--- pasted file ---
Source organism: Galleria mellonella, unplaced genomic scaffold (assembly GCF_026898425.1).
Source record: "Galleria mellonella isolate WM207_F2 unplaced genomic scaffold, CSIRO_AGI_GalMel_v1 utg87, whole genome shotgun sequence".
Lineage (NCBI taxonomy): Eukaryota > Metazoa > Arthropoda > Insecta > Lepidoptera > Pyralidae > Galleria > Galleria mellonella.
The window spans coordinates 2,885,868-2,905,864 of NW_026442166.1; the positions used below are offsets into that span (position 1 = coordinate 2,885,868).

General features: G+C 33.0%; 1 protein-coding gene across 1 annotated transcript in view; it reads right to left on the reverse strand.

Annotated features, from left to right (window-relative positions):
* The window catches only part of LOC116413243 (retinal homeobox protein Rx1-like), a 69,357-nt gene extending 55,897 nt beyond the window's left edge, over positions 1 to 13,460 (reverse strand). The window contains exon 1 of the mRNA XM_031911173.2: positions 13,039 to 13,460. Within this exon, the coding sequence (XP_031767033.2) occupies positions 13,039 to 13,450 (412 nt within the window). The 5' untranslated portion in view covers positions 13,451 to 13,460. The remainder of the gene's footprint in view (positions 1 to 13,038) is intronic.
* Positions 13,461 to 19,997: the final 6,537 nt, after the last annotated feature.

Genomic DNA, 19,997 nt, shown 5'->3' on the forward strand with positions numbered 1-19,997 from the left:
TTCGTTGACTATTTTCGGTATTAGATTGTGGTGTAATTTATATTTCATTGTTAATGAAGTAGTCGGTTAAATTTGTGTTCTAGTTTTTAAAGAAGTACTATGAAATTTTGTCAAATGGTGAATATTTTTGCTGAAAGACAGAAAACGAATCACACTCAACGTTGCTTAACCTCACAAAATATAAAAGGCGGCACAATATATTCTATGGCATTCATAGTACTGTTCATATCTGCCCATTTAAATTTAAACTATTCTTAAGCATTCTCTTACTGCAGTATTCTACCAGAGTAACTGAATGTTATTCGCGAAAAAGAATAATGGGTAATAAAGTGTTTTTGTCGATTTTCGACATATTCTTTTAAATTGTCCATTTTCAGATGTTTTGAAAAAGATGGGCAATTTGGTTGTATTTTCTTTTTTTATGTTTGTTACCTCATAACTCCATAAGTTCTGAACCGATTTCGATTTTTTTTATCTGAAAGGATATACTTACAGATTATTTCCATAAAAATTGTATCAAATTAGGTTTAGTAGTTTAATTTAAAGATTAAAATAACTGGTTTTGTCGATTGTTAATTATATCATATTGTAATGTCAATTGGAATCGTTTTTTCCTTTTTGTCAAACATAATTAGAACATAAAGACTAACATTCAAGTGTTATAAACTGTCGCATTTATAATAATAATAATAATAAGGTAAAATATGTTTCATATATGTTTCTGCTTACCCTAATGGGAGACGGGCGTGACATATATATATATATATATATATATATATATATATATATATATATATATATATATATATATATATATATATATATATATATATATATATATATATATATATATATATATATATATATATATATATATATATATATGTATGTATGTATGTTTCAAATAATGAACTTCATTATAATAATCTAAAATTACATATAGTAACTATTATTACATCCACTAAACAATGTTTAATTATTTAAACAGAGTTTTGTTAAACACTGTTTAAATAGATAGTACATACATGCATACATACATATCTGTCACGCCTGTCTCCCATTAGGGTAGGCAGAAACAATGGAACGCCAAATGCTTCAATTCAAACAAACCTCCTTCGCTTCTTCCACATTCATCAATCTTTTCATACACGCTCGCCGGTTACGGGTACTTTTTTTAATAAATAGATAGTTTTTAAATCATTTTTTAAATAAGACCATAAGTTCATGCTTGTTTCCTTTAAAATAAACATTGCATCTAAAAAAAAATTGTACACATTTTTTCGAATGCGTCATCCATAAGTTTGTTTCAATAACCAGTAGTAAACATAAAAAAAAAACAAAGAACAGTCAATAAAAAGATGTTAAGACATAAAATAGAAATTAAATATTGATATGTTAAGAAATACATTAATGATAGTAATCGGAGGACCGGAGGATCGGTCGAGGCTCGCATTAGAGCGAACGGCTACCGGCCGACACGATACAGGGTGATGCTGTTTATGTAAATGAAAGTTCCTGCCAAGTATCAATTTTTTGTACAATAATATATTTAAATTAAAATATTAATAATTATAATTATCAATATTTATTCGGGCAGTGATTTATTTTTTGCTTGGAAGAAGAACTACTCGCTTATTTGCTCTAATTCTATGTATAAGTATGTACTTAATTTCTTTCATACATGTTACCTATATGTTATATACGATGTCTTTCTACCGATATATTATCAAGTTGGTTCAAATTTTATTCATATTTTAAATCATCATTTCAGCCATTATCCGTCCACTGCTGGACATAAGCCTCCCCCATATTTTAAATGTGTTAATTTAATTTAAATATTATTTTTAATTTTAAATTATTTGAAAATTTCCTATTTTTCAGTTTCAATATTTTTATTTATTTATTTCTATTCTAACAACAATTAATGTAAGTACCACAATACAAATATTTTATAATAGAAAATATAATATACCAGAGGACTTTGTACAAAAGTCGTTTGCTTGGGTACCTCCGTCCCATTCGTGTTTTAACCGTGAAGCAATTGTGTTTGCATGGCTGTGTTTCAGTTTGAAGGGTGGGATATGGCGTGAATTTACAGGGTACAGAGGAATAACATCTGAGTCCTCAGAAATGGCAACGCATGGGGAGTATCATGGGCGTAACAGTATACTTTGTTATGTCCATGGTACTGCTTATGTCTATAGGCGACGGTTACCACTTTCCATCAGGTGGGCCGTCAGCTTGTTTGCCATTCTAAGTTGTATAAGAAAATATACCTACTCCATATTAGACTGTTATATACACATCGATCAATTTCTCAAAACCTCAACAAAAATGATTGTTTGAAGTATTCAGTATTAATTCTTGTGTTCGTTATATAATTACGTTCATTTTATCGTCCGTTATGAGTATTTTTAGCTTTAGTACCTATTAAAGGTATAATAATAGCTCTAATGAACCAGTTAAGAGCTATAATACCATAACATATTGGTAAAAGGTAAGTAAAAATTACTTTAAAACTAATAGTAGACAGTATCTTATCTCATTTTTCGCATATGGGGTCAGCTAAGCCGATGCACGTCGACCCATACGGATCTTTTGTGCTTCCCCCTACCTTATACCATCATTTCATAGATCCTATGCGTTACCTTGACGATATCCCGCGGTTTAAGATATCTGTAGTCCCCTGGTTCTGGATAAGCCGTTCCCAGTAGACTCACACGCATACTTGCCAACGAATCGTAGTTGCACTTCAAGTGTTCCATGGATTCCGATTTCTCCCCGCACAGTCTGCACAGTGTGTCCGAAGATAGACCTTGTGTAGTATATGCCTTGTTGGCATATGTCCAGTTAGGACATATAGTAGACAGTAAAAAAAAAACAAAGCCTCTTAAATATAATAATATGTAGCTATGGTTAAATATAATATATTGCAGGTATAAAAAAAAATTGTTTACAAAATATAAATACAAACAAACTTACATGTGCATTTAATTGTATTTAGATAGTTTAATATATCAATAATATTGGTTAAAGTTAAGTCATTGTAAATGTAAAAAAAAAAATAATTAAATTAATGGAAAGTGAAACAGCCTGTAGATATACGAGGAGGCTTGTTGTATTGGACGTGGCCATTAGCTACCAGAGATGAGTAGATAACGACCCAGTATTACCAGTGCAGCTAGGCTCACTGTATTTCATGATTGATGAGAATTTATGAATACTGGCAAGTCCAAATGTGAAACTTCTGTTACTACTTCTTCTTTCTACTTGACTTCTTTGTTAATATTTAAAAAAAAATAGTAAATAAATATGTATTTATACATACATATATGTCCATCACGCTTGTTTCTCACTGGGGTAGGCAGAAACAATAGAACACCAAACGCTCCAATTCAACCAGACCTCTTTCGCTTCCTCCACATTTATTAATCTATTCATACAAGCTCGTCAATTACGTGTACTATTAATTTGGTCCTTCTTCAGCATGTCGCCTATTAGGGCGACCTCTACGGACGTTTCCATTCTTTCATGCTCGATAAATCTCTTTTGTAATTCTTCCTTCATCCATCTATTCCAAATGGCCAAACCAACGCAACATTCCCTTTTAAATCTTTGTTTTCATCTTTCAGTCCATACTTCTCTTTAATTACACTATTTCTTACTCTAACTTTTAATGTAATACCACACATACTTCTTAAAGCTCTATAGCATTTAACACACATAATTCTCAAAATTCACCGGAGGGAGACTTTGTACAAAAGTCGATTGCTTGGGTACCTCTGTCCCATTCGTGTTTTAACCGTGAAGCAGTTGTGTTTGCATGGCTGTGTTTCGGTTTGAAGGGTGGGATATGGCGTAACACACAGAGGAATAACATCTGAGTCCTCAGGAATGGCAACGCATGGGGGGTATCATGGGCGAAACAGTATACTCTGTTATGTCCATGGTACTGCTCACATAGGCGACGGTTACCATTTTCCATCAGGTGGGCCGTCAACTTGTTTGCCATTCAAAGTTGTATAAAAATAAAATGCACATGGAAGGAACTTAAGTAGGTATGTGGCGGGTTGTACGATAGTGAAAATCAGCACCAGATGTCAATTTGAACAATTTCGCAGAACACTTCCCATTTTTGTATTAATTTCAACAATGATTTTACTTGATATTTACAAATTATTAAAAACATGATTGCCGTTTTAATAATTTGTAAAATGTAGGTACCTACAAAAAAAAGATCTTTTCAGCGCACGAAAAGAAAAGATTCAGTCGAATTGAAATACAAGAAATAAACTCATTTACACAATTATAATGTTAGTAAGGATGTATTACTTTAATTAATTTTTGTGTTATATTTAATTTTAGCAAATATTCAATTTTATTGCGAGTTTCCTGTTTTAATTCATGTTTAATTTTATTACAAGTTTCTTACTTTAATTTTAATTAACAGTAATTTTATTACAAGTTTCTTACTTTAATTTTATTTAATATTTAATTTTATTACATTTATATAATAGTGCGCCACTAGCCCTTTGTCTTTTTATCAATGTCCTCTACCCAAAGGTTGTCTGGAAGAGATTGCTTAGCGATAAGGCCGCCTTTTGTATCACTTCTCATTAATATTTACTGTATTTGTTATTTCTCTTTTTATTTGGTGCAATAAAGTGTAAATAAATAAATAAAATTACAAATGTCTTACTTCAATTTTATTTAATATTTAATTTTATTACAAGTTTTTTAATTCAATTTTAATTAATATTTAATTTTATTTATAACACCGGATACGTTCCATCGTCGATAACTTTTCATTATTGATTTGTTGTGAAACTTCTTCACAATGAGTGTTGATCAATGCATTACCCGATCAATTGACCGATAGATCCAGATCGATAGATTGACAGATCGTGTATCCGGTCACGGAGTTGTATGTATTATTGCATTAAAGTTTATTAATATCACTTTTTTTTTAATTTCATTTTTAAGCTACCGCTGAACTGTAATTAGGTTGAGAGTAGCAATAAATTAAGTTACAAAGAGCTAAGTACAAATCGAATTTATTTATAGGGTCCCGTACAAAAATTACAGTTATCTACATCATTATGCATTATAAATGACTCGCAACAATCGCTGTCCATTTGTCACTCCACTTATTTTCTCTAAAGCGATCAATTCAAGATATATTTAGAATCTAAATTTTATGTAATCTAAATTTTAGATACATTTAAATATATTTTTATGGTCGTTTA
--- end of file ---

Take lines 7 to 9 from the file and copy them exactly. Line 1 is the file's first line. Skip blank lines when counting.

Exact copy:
* The window catches only part of LOC116413243 (retinal homeobox protein Rx1-like), a 69,357-nt gene extending 55,897 nt beyond the window's left edge, over positions 1 to 13,460 (reverse strand). The window contains exon 1 of the mRNA XM_031911173.2: positions 13,039 to 13,460. Within this exon, the coding sequence (XP_031767033.2) occupies positions 13,039 to 13,450 (412 nt within the window). The 5' untranslated portion in view covers positions 13,451 to 13,460. The remainder of the gene's footprint in view (positions 1 to 13,038) is intronic.
* Positions 13,461 to 19,997: the final 6,537 nt, after the last annotated feature.

Genomic DNA, 19,997 nt, shown 5'->3' on the forward strand with positions numbered 1-19,997 from the left: